The team comes through the mudroom door, take off their boots if they have been in a field and hang their coats on a peg. Our daughter-in-law comes to help and brings her little ones with her, increasing our laughter around the table.
Everyone knows where to grab a mug and a plate and when the food is ready on the table, we thank the Lord for our blessings and eat amidst cross-chatter about life and farming.
There’s chatter about a truck that needs a new axle, an employee daughter who’s graduating from high school, a newspaper that would like to talk about regenerative agriculture, the height of the grass in field 37 and a sighting of 3 new young eagles.
Breakfast is brief and chatter turns to focused talk about strategy and finance before everyone heads to their next task of the day.
For me, its finishing the clean-up of the food and kitchen, most often with the help of one or two others.
Before I take off my apron, I pull out the bulk spices to mix up a new batch of herbal meat rub I use for our roasts, and offer in our farm store to accompany the organic beef and pork we sell for our local community. I check on my kefir and maybe make a new jar. I have been using the same kefir mother grains for 20 years. I love kefir – so good for your gut microbiome. I usually blend the kefir with frozen organic fruit and our egg yolks to increase the nutrient-density of the smoothie.
I’m a former chapter leader for the Weston A. Price foundation and apply most of their principles of ancestral eating (high animal fat, non-processed) and food-as-medicine to my family’s life and to our products.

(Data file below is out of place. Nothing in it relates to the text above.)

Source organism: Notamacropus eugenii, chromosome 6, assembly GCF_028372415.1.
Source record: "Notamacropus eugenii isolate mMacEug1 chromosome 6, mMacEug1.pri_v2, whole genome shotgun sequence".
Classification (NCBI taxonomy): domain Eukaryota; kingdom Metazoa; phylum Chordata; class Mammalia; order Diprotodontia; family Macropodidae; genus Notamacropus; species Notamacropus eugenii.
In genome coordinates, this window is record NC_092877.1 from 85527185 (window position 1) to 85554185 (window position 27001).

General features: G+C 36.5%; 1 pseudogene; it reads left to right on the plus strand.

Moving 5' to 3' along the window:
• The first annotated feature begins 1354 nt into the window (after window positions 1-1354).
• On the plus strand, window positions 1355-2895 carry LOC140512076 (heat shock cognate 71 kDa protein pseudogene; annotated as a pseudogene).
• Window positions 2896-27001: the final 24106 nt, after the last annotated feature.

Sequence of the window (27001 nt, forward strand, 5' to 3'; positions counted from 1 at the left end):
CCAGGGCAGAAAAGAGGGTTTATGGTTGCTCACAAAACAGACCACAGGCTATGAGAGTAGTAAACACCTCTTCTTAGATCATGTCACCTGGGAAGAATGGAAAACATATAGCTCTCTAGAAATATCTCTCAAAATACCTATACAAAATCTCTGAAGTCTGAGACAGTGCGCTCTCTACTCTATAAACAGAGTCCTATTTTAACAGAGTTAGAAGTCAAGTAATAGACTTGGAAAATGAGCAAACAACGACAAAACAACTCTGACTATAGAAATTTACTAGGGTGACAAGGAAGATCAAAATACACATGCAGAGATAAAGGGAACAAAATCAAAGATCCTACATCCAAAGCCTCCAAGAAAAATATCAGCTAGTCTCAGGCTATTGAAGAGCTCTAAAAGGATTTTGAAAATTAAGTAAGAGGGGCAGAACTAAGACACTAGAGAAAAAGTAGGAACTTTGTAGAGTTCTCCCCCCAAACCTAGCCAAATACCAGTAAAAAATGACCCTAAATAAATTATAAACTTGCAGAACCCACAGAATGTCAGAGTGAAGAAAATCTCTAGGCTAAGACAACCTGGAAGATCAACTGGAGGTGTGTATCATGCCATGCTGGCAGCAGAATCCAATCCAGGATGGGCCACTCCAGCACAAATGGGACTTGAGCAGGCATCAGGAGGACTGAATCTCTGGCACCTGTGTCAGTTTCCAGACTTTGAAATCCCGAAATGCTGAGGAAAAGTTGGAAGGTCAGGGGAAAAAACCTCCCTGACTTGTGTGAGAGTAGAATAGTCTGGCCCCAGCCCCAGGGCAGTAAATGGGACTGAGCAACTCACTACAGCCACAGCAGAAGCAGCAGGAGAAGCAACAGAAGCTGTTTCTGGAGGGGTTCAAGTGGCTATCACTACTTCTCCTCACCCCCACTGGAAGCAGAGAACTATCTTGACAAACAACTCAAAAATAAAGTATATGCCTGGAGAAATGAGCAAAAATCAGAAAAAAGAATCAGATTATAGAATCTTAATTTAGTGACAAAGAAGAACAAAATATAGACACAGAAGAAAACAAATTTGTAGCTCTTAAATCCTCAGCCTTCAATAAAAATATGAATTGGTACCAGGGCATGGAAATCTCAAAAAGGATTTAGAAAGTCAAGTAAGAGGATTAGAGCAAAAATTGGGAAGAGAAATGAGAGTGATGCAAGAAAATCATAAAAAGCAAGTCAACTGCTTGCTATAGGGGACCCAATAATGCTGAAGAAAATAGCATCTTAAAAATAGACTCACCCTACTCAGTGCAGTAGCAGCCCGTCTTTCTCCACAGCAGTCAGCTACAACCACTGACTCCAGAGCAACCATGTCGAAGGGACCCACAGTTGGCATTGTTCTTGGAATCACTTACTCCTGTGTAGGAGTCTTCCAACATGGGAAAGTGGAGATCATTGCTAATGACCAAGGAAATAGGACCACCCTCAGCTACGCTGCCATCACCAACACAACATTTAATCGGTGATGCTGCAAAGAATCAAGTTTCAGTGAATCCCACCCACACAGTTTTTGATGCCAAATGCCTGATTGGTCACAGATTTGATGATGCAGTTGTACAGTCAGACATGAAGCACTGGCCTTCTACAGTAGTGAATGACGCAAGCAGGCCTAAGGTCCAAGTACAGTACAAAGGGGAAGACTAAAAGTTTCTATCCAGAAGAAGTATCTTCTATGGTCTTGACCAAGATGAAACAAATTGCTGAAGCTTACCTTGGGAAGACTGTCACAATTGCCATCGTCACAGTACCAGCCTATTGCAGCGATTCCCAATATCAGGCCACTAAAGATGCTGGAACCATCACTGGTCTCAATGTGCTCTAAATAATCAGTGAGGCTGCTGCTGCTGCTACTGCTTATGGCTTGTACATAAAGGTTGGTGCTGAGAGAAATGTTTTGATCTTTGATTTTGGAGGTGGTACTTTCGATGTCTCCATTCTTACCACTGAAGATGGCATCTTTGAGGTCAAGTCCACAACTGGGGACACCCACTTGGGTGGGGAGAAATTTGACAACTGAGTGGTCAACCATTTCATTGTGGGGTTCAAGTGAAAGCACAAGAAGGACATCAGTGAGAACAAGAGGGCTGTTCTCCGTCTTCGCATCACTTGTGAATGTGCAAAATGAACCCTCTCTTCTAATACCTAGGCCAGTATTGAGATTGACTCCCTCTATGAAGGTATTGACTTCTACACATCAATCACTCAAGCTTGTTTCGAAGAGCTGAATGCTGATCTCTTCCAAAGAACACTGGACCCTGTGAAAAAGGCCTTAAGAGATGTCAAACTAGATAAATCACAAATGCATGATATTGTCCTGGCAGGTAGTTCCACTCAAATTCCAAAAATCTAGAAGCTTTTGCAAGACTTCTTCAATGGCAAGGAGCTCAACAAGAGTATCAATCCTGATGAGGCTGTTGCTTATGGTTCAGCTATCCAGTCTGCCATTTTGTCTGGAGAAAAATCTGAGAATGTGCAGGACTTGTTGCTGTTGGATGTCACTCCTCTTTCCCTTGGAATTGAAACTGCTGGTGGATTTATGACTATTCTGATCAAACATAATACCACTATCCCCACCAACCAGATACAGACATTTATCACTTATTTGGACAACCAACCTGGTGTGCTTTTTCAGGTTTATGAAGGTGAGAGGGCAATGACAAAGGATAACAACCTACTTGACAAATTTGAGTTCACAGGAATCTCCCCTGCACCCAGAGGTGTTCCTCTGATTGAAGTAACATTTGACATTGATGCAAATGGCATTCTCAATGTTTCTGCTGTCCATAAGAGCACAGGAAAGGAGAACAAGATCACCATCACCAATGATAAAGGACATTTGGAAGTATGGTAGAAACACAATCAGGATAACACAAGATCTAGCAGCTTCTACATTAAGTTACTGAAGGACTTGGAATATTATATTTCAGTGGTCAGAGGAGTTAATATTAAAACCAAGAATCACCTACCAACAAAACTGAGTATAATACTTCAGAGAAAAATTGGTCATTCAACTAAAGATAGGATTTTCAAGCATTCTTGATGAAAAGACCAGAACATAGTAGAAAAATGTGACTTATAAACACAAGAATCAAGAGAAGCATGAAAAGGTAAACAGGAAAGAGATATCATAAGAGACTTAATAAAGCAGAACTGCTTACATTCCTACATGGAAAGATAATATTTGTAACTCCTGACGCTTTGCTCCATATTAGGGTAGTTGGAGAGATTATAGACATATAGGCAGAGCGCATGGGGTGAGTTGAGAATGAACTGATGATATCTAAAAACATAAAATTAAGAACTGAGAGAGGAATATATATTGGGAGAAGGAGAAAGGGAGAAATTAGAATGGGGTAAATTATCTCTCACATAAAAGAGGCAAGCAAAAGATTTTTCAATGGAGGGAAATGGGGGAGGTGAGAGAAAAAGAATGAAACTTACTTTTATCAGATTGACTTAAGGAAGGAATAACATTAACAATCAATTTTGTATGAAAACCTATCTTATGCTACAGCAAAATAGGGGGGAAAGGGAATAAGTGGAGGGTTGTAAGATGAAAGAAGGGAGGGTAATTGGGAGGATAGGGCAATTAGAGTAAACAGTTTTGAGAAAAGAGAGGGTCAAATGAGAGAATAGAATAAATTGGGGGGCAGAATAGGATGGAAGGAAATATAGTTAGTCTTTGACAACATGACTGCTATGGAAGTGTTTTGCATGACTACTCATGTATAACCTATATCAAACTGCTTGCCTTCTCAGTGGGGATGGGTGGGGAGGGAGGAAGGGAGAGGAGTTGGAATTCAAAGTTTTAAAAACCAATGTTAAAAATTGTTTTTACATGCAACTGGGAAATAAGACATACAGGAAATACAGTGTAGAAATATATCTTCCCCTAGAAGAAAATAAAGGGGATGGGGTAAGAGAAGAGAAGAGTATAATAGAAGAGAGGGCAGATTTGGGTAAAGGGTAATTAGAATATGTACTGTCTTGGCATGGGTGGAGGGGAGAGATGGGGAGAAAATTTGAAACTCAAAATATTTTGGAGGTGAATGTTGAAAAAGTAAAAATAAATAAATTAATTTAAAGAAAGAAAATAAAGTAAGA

I’m multi-tasking, chatting on the phone with our marketing director about upcoming trade shows or social media or farmers markets.
I hang my apron (for now!) and sit at my computer.
Like all farmers, I wear many hats, and my time at the computer reflects my many roles. For the next 6 hours, if we don’t have a special event, like a photo shoot for a western clothing manufacturer, a visit from a grocery chain team, or a food brand looking to use our milk as an ingredient, I work at my computer on financials, marketing and answer emails. Constantly on my mind is how we can do something better. As a child, I prayed I would marry a dairy farmer because I love everything about it – the cows, the milk and the lifestyle. What I didn’t realize was how many hours I would be at the computer. But as dairy farmers who launched a brand, we have stretched our finances and Blake and I have to make many tough decisions. Some days, as an owner, as I sit at the computer, I have to be in that role.
Because of this, some evenings I go to bed stressed, and like many farmers before me, I give it up to the Lord in prayer. I trust that He is directing us to feed his people with better dairy products from our grass pastures that provides food the way God intended. I read this in my devotional tonight,
“I may infuse within you a dream that seems far beyond your reach. You know that in yourself you cannot achieve such a goal. Thus begins your journey of profound reliance on Me. It is a faith-walk, taken one step at a time, leaning on Me as much as you need. This is not a path of continual success but of multiple failures. However, each failure is followed by a growth spurt, nourished by increased reliance on Me. Enjoy the blessedness of a victorious life, through deepening your dependence on Me."
All is quiet; my heart is full.